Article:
5 Future work
Many questions remain to be answered before the N400 signal can be reliably
used in a BCI context as envisioned in this paper.
The decision to ask the subject to close his eyes, made signal processing
considerably harder, because of the generated EOG artifacts. It was included to
make it easier for the subject to concentrate and not be distracted by outside
stimuli. In retrospect, this might have done more harm than good, so a future
experiment can be performed to compare results without the closing of the eyes.
A first attempt has been made on trying to automatically classify the trials.
A linear support vector machine was trained on the data segment corresponding
to the 4 channels with the lowest average t-test scores (the most significance) and
the time interval 400ms–600ms, resulting in 80 datapoints per trial. However,
naive classification of this kind proved to be insufficient as the performance was
around chance level.
After the experiment, the subjects were familiar with the words used, which
can have an influence on their ability to trigger an N400 effect if there same
dataset would be used again. Research can be done to determine the impact of
these repetition effects. When constructing a BCI, care must perhaps be taken
to present different probe words every time it is used by the same user. Improve-
ments due to user training can also be explored.
6 Acknowledgements
The authors gratefully acknowledge the support of the BrainGain Smart Mix
Programme of the Netherlands Ministry of Economic Affairs and the Netherlands
Ministry of Education, Culture and Science. This work is also made possible by
the academic-assistant project of the Royal Dutch Academy of Science, financed
by the Dutch Ministry of Education, Culture and Science. We would also like to
thank the test subjects for their efforts.
References
1. Abootalebi, V., Moradi, M.H., Khalilzadeh, M.A.: A new approach for EEG fea-
ture extraction in P300-based lie detection. Computer methods and programs in
biomedicine 94(1), 48–57 (2009)
2. Bajo, M.T.: Semantic facilitation with pictures and words. Journal of Experimental
Psychology: Learning, Memory, and Cognition 14(4), 579–589 (1988)
3. Croft, R.J., Barry, R.J.: EOG correction: a new aligned-artifact average solution.
Electroencephalography and clinical neurophysiology 107(6), 395–401 (1998)
4. Hagoort, P., Brown, C.M., Swaab, T.Y.: Lexical-semantic event-related potential
effects in patients with left hemisphere lesions and aphasia, and patients with right
hemisphere lesions without aphasia. Brain : a journal of neurology 119, 627–649
(April 1996)
5. Kutas, M., Hillyard, S.A.: Reading Senseless Sentences: Brain Potentials Reflect
Semantic Incongruity. Advancement Of Science 207(4427), 203–205 (1980)
6. Kutas, M., Hillyard, S.A.: Brain potentials during reading reflect word expectancy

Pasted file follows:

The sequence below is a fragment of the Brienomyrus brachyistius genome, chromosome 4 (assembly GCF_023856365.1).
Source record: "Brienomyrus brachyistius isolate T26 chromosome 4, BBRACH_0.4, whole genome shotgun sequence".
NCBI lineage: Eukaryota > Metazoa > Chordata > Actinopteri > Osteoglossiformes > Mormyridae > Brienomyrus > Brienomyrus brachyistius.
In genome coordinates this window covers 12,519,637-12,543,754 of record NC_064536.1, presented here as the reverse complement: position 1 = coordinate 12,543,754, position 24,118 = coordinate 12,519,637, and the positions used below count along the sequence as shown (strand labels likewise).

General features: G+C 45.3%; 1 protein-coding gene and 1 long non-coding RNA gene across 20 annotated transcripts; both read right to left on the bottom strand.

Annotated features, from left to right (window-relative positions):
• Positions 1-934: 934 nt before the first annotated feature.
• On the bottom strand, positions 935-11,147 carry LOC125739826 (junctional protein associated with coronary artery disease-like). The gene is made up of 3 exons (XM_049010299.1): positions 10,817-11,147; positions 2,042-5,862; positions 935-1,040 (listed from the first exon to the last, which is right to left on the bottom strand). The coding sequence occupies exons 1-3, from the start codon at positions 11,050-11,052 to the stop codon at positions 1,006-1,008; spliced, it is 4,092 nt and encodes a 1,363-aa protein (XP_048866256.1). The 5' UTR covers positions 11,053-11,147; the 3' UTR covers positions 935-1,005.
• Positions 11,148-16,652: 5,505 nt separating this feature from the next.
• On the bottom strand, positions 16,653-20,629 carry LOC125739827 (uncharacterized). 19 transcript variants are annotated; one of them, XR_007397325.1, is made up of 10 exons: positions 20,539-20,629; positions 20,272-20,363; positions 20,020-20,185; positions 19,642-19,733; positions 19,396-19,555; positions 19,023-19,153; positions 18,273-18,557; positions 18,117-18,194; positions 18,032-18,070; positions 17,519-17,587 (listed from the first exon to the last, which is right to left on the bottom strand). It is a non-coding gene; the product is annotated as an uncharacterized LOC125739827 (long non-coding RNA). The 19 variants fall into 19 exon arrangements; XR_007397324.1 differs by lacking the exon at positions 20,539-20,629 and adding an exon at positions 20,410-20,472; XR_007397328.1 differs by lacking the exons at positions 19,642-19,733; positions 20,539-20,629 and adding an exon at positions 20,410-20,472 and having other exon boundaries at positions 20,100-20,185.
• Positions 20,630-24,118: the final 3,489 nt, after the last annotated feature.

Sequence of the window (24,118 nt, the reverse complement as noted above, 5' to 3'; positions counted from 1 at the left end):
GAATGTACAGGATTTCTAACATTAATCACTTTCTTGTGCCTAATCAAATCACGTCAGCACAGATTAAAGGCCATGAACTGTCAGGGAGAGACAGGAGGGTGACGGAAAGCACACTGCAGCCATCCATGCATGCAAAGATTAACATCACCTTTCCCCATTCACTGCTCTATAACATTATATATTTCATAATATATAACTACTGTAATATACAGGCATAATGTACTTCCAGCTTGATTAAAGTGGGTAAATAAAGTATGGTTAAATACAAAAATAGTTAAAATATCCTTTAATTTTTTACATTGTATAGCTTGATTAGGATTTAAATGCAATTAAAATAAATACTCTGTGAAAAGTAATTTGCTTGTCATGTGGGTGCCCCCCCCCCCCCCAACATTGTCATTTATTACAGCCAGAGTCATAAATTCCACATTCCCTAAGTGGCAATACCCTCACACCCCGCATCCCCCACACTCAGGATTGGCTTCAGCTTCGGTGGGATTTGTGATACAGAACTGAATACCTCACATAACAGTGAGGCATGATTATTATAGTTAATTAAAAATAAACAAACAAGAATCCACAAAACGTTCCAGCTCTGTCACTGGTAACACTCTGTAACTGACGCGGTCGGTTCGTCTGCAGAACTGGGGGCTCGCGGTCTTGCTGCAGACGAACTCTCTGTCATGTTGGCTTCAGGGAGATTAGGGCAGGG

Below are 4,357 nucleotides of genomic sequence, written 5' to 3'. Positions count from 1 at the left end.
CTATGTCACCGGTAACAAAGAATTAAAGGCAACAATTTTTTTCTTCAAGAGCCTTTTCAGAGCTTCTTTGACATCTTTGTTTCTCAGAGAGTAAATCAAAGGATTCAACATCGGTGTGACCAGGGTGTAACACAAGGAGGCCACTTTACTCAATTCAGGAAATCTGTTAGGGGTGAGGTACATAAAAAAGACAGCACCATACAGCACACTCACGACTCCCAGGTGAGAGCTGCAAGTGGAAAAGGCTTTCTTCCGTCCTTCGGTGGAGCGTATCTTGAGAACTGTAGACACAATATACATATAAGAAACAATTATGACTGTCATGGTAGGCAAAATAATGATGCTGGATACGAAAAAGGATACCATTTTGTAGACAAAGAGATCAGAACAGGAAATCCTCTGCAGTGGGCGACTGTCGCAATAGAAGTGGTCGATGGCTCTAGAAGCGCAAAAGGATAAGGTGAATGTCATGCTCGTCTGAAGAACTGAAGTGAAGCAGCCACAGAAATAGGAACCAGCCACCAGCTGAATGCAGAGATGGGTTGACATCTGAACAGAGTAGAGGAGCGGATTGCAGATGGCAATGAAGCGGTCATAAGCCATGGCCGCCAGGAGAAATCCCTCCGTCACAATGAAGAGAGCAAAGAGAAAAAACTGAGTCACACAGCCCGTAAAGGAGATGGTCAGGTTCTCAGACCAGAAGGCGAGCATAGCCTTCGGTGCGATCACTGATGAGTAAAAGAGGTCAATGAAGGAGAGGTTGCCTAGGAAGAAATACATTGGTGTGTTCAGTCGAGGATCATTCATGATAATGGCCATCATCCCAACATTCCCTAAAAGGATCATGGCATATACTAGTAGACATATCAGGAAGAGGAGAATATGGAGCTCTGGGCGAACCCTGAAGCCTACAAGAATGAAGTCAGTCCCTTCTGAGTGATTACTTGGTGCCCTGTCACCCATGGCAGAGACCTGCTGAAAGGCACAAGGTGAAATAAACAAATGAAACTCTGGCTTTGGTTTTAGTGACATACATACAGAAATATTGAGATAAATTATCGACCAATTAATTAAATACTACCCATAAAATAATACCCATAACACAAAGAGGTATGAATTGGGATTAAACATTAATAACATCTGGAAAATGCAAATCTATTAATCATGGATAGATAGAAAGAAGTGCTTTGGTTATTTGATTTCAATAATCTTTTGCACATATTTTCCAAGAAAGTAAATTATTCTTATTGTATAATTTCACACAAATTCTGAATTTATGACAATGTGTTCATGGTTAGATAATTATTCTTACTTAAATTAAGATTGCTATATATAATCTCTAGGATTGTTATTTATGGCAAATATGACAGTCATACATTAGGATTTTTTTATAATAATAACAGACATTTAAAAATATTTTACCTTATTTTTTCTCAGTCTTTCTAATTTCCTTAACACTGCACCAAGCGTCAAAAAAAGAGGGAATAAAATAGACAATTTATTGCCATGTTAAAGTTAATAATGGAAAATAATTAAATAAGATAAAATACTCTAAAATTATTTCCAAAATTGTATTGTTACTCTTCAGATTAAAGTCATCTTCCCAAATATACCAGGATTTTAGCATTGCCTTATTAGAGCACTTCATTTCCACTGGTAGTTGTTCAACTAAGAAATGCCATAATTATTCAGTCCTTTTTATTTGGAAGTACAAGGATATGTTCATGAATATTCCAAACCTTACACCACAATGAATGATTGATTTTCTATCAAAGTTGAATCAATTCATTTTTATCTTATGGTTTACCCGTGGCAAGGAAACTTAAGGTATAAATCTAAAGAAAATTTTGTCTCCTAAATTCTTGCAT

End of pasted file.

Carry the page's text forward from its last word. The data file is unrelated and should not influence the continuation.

and semantic association. Nature 307, 161–163 (1984)
7. Lau, E., Almeida, D., Hines, P.C., Poeppel, D.: A lexical basis for N400 context
effects: evidence from MEG. Brain and language 111(3), 161–72 (2009)
8. Lau, E.F., Phillips, C., Poeppel, D.: A cortical network for semantics:
(de)constructing the N400. Nature reviews. Neuroscience 9(12), 920–33 (2008)
9. Meegan, D.V.: Neuroimaging techniques for memory detection: scientific, ethical,
and legal issues. The American journal of bioethics : AJOB 8(1), 9–20 (2008)
10. Orgs, G., Lange, K., Dombrowski, J.H., Heil, M.: Conceptual priming for envi-
ronmental sounds and words: an ERP study. Brain and cognition 62(3), 267–72
(2006)
11. Schl¨ogl, A., Keinrath, C., Zimmermann, D., Scherer, R., Leeb, R., Pfurtscheller,
G.: A fully automated correction method of EOG artifacts in EEG recordings.
Clinical neurophysiology : official journal of the International Federation of Clinical
Neurophysiology 118(1), 98–104 (2007)
12. Thompson-Schill, S.L., Kurtz, K.J., Gabrieli, J.D.E.: Effects of Semantic and As-
sociative Relatedness on Automatic Priming. Journal of Memory and Language
38(4), 440–458 (1998)
13. Vossen, P., Bloksma, L., Boersma, P.: The Dutch Wordnet (1999)
A Words used in experiment 4
zin sentence
bibliotheek library
trilogie trilogy
letter letter
paragraaf section
hoofdstuk chapter
inleiding introduction
voorwoord foreword
nawoord epilogue
uitgever publisher
kaft cover
woordenboek dictionary
bladzijde page
verhaal story
auteur author
karton cardboard
verhuizen move
bewaren keep
verpakken package
etiket label
inpakken pack
tillen lift
magazijn storehouse
plakband duct tape
stapelen stack
opbergen store
schoenendoos shoe box
opslag storage
zolder attic
dragen carry
pint pint
glas glass
hals neck
kroonkurk bottle cap
alcohol alcohol
biertap beer
pul pint
doorzichtig transparent
gezellig merry
fust cask
bier beer
wijn wine
statiegeld deposit
krat crate
flessenopener bottle opener
fruit fruit
groente vegetable
tortilla tortilla
paprika paprika
peterselie parsley
voeden feed
ovenschotel oven dish
tros bunch
plant plant
voedsel food
lekker delicious
ketchup ketchup
saus sauce
pizza pizza
groentenboer greengrocer
plukken pick
gerecht dish
maaltijd meal
salade salad
snuiten blow
servet napkin
snuiven sniff
wegdoen put away
hoesten cough
doekje handkerchief
niezen sneeze
afvegen wipe
broekzak pocket
neus nose
snotteren snivel
weggooien throw away
niesbui sneezing fit
opvouwen fold
beker cup
thee tea
chocolademelk chocolate
theelepel teaspoon
slurpen slurp
schenken pour out
gieten pour
bord plate
oortje ear
onderzetter coaster
koffie coffee
breken break
keukenkast cupboard
drinken drink
drank beverage